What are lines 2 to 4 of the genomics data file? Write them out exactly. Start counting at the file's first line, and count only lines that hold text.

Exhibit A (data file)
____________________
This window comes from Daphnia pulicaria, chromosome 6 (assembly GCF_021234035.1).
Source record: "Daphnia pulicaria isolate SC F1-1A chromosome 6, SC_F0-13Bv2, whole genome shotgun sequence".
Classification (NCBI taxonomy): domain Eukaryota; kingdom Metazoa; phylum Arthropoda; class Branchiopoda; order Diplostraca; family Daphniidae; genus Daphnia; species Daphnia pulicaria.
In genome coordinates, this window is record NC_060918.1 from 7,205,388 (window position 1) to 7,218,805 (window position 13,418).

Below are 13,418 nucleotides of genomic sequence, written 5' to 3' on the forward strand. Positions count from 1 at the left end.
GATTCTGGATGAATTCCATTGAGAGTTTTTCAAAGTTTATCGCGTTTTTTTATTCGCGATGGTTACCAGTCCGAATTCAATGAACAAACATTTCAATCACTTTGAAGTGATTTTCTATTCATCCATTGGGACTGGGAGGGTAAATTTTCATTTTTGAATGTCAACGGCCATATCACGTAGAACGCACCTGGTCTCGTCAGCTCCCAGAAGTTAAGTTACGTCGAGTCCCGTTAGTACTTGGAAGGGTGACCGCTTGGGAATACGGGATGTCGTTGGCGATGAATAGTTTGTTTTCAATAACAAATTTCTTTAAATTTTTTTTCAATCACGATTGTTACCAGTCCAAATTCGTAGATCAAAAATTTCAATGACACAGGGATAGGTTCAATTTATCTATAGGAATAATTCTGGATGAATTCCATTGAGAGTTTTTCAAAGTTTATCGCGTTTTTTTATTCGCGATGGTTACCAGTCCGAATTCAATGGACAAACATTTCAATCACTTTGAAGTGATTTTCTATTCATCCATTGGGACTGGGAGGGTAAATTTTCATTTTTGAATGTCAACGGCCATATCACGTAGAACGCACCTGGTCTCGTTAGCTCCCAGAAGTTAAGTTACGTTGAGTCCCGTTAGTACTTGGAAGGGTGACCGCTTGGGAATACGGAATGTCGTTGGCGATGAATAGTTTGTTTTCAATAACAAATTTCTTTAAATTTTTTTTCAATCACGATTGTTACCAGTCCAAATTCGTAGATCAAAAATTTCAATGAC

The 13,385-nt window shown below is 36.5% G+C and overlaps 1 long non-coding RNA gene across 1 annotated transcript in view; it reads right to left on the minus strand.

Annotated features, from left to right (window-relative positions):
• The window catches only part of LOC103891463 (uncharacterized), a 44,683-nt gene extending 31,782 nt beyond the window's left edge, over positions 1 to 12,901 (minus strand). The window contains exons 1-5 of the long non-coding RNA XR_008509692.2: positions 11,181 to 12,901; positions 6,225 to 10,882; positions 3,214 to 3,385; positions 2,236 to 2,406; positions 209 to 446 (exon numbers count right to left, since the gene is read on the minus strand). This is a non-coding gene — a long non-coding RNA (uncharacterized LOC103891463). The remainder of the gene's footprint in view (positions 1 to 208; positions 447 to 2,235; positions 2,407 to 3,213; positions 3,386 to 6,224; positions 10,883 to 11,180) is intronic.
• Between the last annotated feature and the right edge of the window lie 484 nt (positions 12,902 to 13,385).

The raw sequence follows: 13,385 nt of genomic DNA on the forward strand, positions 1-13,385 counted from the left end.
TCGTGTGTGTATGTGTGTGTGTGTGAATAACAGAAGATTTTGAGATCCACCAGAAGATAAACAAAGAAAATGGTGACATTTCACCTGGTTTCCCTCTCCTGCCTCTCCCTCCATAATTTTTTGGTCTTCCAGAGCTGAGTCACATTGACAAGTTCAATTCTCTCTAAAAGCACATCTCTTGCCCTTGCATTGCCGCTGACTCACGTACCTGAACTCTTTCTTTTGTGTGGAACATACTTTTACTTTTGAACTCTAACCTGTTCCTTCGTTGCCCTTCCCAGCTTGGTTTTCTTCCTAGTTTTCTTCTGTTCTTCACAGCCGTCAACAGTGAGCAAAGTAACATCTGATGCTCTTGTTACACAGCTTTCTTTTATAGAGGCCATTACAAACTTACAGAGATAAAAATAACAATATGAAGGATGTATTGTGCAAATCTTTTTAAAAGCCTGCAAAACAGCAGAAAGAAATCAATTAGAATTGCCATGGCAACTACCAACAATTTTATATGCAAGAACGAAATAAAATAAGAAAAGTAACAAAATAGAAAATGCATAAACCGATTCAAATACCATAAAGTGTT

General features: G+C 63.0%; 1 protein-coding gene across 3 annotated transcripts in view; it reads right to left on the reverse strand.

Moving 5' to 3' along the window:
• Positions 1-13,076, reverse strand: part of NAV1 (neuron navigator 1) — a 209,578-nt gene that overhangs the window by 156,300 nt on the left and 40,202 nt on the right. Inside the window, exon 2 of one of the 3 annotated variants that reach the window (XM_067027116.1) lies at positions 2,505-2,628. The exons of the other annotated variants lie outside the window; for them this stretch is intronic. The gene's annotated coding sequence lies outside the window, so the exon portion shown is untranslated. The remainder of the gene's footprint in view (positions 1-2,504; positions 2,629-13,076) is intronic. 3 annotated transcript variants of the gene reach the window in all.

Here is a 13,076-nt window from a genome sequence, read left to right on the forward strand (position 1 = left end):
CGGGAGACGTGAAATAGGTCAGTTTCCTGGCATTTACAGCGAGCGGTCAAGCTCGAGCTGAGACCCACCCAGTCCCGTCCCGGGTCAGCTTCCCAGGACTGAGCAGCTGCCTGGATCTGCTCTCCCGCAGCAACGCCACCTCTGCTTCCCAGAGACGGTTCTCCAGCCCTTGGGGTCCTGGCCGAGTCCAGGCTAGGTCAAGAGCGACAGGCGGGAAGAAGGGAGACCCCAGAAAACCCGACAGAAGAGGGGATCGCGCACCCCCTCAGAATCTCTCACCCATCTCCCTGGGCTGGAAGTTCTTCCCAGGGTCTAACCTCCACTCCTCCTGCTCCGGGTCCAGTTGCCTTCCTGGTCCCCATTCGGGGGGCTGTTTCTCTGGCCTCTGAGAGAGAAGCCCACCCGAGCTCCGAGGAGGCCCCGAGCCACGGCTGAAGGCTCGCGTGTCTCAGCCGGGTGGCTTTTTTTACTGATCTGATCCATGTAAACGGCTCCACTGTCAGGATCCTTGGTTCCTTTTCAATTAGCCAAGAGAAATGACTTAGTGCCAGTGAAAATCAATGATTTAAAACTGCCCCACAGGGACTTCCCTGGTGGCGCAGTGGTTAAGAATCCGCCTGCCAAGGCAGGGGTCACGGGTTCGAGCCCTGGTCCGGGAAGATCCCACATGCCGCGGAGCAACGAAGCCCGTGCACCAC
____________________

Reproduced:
Source record: "Daphnia pulicaria isolate SC F1-1A chromosome 6, SC_F0-13Bv2, whole genome shotgun sequence".
Classification (NCBI taxonomy): domain Eukaryota; kingdom Metazoa; phylum Arthropoda; class Branchiopoda; order Diplostraca; family Daphniidae; genus Daphnia; species Daphnia pulicaria.
In genome coordinates, this window is record NC_060918.1 from 7,205,388 (window position 1) to 7,218,805 (window position 13,418).